Anne Wilson is the managing director of Numill Ltd., a Sheffield-based engineering firm that repairs and manufactures cutting tools. Numill has taken on apprentices in the past and, in the last few years, has reintroduced its scheme. There are currently three apprentices in the business.
Established in 1969, Numill is an ambitious, multi-sector business. Most of its work comes from the oil and gas, rail, aerospace and automotive industries. Anne Wilson, who joined the company in 2000 as a bookkeeper, is now managing director. She says: “Numill exports about 40% of its service out of the UK, predominantly into Europe. We’re looking at moving into South East Asia. Right now, we have 18 employees on site including three apprentices.”
Anne recruits apprentices in different ways. Some have come via local engineering colleges including Brinsworth Training and Sheffield College. However, two of Anne’s current apprentices simply contacted the business direct. Once they’d secured their apprenticeships, the business itself sent them to college. Numill’s third current apprentice attends Rotherham College for Arts and Technology.
Apprenticeships make sense in businesses like Numill, which have ageing workforces and require specialist skills. Anne explains: “Because the business has been in existence since 1969, lots of the staff have been here for a long time! Our oldest employee is 62 so it’s imperative that we bring people in to transfer skills before we lose talent to retirement. Taking on an apprentice is a good thing to do for young people, but we do it for the sake of the business too.”
For Numill, apprenticeships are a great way to ensure young recruits have the right skills for the job. Anne also feels that SME apprenticeships are good news for engineering more widely:
“Some apprenticeship initiatives are aimed at big companies when in fact 92% of all business is done by SMEs. If every SME (and in Sheffield we’ve got 3000 engineering companies) took on just one person, it would make a massive difference to the industry.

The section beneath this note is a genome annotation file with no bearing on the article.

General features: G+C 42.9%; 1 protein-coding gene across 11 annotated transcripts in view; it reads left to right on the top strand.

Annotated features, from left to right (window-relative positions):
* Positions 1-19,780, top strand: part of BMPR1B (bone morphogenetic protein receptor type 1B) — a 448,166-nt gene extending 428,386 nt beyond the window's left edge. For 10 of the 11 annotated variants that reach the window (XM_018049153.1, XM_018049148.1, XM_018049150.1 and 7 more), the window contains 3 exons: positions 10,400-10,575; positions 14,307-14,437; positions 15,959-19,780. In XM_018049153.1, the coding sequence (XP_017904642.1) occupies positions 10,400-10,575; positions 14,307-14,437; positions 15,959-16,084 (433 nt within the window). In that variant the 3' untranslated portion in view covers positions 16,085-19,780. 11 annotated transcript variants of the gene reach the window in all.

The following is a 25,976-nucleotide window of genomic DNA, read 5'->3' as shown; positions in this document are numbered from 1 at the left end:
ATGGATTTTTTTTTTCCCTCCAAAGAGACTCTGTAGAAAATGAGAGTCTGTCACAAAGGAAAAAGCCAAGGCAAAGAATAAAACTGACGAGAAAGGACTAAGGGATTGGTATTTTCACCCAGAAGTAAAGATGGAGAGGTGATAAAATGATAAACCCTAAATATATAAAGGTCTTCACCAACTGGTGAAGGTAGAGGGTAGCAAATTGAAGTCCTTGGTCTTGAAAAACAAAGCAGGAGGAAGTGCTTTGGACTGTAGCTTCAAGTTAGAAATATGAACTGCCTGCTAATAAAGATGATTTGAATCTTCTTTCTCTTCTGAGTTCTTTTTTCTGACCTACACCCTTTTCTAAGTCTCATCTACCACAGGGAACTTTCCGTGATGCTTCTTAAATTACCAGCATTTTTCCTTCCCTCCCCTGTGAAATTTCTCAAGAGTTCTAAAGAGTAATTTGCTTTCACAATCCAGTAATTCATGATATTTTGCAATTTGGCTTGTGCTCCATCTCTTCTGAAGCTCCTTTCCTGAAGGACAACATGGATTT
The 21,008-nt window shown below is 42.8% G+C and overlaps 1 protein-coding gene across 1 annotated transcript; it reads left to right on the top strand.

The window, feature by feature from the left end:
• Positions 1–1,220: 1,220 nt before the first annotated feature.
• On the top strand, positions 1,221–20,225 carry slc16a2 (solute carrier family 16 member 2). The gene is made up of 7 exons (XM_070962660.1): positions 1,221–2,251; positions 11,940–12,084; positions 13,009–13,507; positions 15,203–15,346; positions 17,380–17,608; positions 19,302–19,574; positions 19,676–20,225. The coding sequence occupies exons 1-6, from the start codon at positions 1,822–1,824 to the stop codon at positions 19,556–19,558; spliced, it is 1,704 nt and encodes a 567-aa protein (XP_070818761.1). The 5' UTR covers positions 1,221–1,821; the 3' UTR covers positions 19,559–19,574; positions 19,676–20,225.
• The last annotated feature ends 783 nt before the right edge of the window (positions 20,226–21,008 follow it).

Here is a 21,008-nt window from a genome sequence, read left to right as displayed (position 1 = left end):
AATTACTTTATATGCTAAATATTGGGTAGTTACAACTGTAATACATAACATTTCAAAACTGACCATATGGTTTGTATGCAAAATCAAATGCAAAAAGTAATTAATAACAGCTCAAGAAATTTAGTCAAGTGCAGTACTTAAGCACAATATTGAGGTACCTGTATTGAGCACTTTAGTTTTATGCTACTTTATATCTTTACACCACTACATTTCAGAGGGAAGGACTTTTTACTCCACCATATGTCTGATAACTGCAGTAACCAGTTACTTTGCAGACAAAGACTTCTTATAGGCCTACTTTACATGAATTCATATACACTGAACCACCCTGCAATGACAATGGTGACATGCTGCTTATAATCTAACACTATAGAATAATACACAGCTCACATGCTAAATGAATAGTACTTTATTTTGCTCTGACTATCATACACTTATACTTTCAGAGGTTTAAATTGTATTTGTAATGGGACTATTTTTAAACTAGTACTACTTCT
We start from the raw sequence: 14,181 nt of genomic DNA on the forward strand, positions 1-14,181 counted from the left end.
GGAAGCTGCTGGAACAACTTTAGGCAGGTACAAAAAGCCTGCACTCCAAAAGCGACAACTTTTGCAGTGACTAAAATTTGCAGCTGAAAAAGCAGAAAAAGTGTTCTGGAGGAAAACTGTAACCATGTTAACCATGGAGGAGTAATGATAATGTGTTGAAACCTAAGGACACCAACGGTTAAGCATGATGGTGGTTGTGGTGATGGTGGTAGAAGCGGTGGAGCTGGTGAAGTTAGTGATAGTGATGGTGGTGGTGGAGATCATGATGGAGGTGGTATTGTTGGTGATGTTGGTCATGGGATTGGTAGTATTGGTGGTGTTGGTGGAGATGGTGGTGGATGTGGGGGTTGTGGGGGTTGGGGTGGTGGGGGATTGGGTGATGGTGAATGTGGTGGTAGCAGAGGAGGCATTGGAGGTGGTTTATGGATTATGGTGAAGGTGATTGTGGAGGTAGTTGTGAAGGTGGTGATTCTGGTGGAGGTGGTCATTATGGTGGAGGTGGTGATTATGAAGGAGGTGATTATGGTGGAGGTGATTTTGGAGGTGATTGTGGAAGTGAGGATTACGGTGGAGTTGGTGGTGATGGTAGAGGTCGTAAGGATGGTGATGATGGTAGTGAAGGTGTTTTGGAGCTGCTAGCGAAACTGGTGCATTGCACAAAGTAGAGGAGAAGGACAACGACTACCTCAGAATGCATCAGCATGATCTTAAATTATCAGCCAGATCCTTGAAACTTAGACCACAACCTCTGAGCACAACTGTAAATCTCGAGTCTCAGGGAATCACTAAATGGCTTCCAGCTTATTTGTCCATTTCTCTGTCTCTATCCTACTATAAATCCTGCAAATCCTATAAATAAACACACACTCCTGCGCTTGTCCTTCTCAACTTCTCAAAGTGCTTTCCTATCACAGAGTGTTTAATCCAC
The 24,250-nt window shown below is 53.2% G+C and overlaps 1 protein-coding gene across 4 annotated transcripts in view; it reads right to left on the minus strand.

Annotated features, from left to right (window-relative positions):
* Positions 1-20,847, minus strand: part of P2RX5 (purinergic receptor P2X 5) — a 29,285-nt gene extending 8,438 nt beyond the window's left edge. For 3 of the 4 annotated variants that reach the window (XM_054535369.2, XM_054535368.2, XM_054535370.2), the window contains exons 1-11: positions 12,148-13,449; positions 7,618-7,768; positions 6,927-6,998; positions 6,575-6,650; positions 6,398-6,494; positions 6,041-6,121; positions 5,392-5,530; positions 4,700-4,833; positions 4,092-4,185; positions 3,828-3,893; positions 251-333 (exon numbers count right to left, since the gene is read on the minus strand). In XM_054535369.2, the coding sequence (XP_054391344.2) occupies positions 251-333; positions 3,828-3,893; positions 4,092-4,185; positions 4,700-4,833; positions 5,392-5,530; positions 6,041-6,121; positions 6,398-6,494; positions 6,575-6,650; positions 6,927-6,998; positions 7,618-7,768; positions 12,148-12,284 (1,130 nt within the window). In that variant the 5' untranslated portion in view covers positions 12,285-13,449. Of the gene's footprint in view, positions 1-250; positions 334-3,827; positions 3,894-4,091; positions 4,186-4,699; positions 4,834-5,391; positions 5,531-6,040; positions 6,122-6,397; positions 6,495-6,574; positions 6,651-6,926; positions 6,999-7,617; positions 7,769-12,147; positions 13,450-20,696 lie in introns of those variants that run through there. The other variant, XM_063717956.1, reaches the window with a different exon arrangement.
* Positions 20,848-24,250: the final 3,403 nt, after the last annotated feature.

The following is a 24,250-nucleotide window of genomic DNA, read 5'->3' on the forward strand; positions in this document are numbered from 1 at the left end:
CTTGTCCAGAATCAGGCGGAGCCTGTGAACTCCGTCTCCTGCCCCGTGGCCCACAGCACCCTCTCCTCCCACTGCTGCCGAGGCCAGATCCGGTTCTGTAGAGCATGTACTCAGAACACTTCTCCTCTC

“I definitely think that engineering is the sort of industry that lends itself to apprenticeships. It’s a tragedy that apprenticeships in this city finished in the late 70s and 80s and now we’ve got a 25 to 30-year skills gap.”
The new apprenticeships at Numill follow defined stages, which are set out by the colleges and the NVQs. Meanwhile, the business provides hands-on training and pastoral care. Despite concerns about bringing young people into such an established workforce, Anne found they fitted in well:
“Young people tend to be open to new ideas. They end up with so many fathers and grandfathers looking after them! I did worry but the older employees love it. We’ve been very fortunate with the three young people that we’ve got – they’ve all settled very well. It’s about mutual respect.”
Explaining how she balances company resources against the needs of the apprentices, Anne says: “We try to give our apprentices a general overview of the work we do but at the end of the day we’ve got to be making money. We have to place apprentices where they will bring value to the business.”
Apprentices at Numill receive a wage and a future; one of the current group is about to finish his NVQ and move on to management and leadership training.
An apprenticeship can last up to five years and because engineering NVQs have flexible timescales, the apprenticeships can too.
Anne uses external HR and Health & Safety services, so she was able to access professional advice on some of the legalities of taking on an apprentice. She found that an apprentice’s age was the main concern: “When someone is under 18 you need a slightly different set of risk assessments to make sure they’re not put in any additional danger because of their youth. There are certain procedures to follow like telling their parents what they will and will not be working on. You just have to be aware of their youth and remember that they don’t think in the same vein as someone who’s been doing the job for a long time.”
Anne also accessed information through the colleges, the training providers and the NVQ assessors who visited the apprentices at Numill’s premises, although she believes contact with other employers would have been positive: “It would have been useful for another engineering business to share their experiences with us. That level of support between employers is sometimes all you need. Just a conversation, some reassurance over a cup of tea or coffee.”